All That I Own


Got up early to rent a truck. Hauled another load of scrap metal to be recycled. More paints, varnishes, etc. went to hazardous waste. Dumped another 1350 pounds (and later 300 pounds) of garbage at the dump. And moved my remaining items out of the sheds at the house and into the storage unit. All this got done in time to beat my guests to my going away party.

To be honest, my mother hauled the scrap metal and hazardous waste. She also picked up the food for the party… hopefully in that order. Another friend came by to help load things to the dump and get the storage unit repacked efficiently. Without that assistance I couldn’t have showed up at my own party.

I am a little concerned about the scales at the dump… earlier in the week I had rented a pick-up to haul trash and the scale read 1350. Today I rented a van and got the same reading. My second run today got charged at the minimum – 300 pounds, I think – because they failed to record my gross weight. If that load read the same 1350, I would have had to complain, since it couldn’t have been that heavy.

Having the sheds available for my tenants to use should help when we raise rents. If the property is more valuable each time we raise rent, it should help keep tenants stable. I want stable tenants.

Giving away items (and dumping items) is an interesting process. I try to ask myself questions:

  • Is it likely I will use the item in the future?
  • Is the value/function of the item decreasing significantly with time?
  • Is the item big? or cumbersome in shape/size?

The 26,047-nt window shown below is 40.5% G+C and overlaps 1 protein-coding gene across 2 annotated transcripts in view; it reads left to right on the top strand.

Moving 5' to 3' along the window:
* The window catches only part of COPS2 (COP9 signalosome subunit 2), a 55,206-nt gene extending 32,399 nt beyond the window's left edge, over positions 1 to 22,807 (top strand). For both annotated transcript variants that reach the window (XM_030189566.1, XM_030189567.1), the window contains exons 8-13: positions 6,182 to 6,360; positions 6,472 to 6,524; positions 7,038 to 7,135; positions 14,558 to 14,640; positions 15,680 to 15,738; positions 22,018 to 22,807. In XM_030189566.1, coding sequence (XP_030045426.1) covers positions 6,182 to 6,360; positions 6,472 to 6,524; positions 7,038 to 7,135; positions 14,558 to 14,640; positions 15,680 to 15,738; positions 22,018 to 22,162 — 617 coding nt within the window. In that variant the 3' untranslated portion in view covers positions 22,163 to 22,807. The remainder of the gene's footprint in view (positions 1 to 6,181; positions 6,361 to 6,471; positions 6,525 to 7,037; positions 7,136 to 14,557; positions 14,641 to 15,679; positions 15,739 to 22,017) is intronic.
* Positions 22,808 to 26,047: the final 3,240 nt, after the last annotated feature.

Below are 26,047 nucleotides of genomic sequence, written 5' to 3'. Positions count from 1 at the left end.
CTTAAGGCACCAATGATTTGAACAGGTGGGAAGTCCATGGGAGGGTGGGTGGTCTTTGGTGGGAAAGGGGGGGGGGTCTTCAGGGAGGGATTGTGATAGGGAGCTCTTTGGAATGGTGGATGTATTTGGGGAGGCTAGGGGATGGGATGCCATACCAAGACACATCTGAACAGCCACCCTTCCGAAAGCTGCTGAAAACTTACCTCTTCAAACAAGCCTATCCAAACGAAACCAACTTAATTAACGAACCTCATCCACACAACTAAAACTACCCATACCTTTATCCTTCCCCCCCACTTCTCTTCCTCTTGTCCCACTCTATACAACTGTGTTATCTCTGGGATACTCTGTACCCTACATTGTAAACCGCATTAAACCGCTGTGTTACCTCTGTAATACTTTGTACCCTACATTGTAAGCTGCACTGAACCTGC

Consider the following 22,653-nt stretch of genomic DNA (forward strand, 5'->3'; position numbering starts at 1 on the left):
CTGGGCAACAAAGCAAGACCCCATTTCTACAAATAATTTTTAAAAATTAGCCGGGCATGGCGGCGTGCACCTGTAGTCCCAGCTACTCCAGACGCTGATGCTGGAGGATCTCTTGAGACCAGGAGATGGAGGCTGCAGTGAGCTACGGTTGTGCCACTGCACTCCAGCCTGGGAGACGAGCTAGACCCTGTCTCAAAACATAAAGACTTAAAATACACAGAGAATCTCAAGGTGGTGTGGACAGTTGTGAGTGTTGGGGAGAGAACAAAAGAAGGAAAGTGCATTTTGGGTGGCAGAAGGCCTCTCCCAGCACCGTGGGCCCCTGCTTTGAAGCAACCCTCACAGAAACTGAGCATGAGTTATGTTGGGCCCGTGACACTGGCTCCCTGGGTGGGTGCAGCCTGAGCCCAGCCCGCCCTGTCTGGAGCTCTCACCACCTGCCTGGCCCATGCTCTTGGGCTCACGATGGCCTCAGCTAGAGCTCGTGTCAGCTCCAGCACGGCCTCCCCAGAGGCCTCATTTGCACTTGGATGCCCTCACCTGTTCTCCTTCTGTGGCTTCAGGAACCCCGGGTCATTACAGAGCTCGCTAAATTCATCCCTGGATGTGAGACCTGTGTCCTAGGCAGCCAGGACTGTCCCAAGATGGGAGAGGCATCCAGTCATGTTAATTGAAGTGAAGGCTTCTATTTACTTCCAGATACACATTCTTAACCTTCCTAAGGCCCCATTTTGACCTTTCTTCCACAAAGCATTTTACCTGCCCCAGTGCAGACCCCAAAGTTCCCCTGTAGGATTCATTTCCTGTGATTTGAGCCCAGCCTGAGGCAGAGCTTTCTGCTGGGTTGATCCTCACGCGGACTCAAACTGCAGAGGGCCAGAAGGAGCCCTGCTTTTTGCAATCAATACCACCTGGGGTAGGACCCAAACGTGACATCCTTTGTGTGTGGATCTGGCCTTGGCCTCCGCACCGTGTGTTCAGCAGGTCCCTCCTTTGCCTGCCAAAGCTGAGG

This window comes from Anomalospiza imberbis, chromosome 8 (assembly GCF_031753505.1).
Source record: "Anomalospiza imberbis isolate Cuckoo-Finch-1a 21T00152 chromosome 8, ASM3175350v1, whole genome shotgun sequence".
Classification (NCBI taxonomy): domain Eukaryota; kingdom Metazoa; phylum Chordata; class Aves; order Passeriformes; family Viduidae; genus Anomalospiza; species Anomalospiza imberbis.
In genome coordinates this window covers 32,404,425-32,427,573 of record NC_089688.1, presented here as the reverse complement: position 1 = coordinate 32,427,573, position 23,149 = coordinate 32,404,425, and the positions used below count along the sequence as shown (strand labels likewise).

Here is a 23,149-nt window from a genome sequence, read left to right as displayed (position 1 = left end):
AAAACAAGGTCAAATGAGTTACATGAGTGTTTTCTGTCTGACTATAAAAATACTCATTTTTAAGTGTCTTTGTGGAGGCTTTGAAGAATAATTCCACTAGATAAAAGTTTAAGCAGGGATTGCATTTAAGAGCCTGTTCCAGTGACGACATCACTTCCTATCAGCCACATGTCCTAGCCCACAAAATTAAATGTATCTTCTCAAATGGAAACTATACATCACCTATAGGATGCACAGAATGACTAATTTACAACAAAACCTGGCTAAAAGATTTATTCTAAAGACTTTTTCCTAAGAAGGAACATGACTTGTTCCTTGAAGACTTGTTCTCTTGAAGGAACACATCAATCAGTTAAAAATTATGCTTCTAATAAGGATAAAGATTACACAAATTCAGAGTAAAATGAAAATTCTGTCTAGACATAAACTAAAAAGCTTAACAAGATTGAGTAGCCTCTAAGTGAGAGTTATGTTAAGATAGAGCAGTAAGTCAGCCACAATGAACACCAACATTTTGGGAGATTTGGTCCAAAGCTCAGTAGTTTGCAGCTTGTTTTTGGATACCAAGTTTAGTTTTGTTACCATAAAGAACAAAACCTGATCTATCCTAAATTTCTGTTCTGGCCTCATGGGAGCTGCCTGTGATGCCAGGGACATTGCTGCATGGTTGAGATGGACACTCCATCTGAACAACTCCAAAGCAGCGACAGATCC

• Is the item cheap to replace?
  • Is the item tchotchke (or a ‘dust collector’)?

Paying attention to these factors allowed me to move from a 5’x10′ unit to a 5’x5′ unit a few trips back. Two trips back I got things tidy in there and this time, even though I added items from the sheds, it still fits.

The last category of reductions got me a bit of grief – not unexpectedly – because it includes gift items and family heirlooms. I wrestled with this, but just because I received a souvenir 35 years ago doesn’t make it a keeper. If I won’t be putting it on a shelf to gaze at and I won’t be forgetting the important person who gave it to me, then I figure it doesn’t need to be sitting in a box in perpetuity. I kept some of the larger items which were handmade, but passed on the things that were store bought.

Now that everything I own in America is contained in the smallest storage unit available, I can relax a bit and not worry about reducing sharply.

The party was not too big; we had good food and handmade desserts; and everyone left happy. I’ll rank that a success.


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